The history of cricket is a proud one. Its traditional heritage evokes images of moustachioed gentleman enjoying a polite game on a sunny English afternoon. But let’s face it those days are long gone. With match fixing allegations, underarm bowling and Shane Warne’s antics peppering the game, modern cricket is more soap opera than sport.
In Outside Edge the cricket takes a back seat as personalities collide when a group of amateur cricketers, whose drinking and smoking habits put Warney to shame, get together with their wives and girlfriends for a “friendly” match at the village oval. Team captain Roger (Paul Careless) rushes around the clubhouse obsessively wondering if his team of volunteers is even going to turn up for a game that seems to have more riding on it than the Ashes. His demands and complete lack of attention test the patience of wife Miriam (Sandra Harman) as she gets the tea ready for the big match, but the real problems begin when the others arrive.
The chauvinistic Kevin (David Bell) is caught between nursing an injured spinning finger, his raison d’etre, and stealing the relationship pants back from his overbearing wife Maggie (Linda Novicky). Bob (Steve George) has his mind on affairs outside the game as an unexpected visit from wife Ginnie (Jessica Loudon) drives him to drink.
Dennis (Robert Montgomery) slimes around the club with the finesse of a car salesman as he boasts about the 10% discount he got off the price of new cricket gear. Alex (Clint Bolster), an impossibly selfish young solicitor, arrives with shy girlfriend Sharon (Marissa Bennett) in tow but seems to care more about the switches in his flash car than her.
Outside Edge is promoted as “a cheeky British comedy” and writer Richard Harris, who has written for television shows such as “A Touch of Frost” and “The Saint”, has produced a script full of double entendres and quick witty jokes in the traditional British style. Unfortunately, the execution of the jokes on stage often let down Dale Murison’s version of the play.
In her directorial debut for the Arts Theatre, Ms Murison has gathered together an impressive cast of local actors who do a commendable job of bringing the play to life, but many of the jokes, such as the double entendres about “balls” and “long innings” shared between Miriam and Maggie seemed to miss the mark in their delivery.
That said, the play has some delightful characters adding life to a script that relies on cleverly worded jokes more than the physical comedy. Linda Novicky, as the equally loveable and scary Maggie, rules the first half of the play with her well-observed London accent telling the middle class cricket wannabes exactly how it is.
Sandra Harman puts in a terrific performance as Roger’s long suffering wife Miriam. Her descent into jealousy and suspicion of Roger is executed beautifully by Harman and builds for a great ending.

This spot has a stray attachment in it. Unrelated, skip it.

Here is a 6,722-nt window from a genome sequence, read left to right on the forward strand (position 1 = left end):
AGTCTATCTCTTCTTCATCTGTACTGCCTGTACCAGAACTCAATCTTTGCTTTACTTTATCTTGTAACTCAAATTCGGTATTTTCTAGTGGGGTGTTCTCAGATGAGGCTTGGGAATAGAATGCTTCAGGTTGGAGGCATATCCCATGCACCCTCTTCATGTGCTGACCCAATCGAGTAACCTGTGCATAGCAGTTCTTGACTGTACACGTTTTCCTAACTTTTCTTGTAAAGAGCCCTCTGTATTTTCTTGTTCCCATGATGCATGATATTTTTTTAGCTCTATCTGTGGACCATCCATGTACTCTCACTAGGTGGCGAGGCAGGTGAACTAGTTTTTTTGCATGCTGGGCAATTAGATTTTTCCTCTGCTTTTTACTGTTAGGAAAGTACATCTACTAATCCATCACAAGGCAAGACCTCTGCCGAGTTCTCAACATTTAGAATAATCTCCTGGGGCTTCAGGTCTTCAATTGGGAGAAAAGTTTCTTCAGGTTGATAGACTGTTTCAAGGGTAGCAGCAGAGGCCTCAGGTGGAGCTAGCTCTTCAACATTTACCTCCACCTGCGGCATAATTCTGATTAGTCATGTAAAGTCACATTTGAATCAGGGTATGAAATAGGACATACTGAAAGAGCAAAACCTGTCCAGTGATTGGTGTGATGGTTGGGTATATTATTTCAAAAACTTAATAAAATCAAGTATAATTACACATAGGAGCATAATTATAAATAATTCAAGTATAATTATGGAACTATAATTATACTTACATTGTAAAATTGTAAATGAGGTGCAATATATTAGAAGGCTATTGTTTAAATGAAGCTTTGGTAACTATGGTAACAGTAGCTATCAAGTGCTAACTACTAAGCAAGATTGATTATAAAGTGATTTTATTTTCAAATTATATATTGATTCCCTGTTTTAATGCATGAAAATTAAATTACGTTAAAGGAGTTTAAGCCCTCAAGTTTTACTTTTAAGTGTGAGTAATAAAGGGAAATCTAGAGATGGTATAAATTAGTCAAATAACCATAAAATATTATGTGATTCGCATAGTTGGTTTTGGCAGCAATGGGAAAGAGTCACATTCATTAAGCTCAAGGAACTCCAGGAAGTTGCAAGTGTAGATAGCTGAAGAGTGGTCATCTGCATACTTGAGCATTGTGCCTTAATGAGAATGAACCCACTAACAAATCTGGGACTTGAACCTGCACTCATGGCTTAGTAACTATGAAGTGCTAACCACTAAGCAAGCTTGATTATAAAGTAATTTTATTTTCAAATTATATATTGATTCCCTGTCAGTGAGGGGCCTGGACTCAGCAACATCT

The character of Bob, played by the excellent Steve George, really becomes the unlikely hero of the play in the second half although it could just be that his pathological hatred of solicitors and drinking problem struck a chord with me in particular.
I was laughing for a long time when, with a cigarette hanging out of his mouth, he blames the telephone for his marital problems and says “I wonder how much of that misplaced passion would survive if you had to write it down and put a stamp on it”. This is very prophetic stuff if you are Shane Warne.
The rest of the cast do a fine job with convincing performances bringing their own source of mayhem to the social cauldron that is the local cricket club. Each character, no matter how major or minor, manages to leave an impression on the audience with their unique mixture of endearing traits and personality disorders.
Outside Edge obviously contains the right elements for laughs as the success it enjoyed on stage resulted in a spin off movie and television series. However, the Arts Theatre production has taken the play back to simple arrangements with a small and efficient set design letting the cast move around stage freely. Attention to detail is there in spades: the orange peels littering the stage toward the end are testament to that.
Outside Edge is a fun play and the jokes on relationships will recommend it to a wide audience. But for me the style of comedy is often rather laboured, especially in a time when so much of light entertainment is about shock value and physical jokes. In that sense, it may not appeal to people who think Kramer from Seinfeld is the funniest person on the planet.
However, if you appreciate a cleverly written joke and have a soft spot for the quirky affectations of English societal characters, then this play will definitely work for you.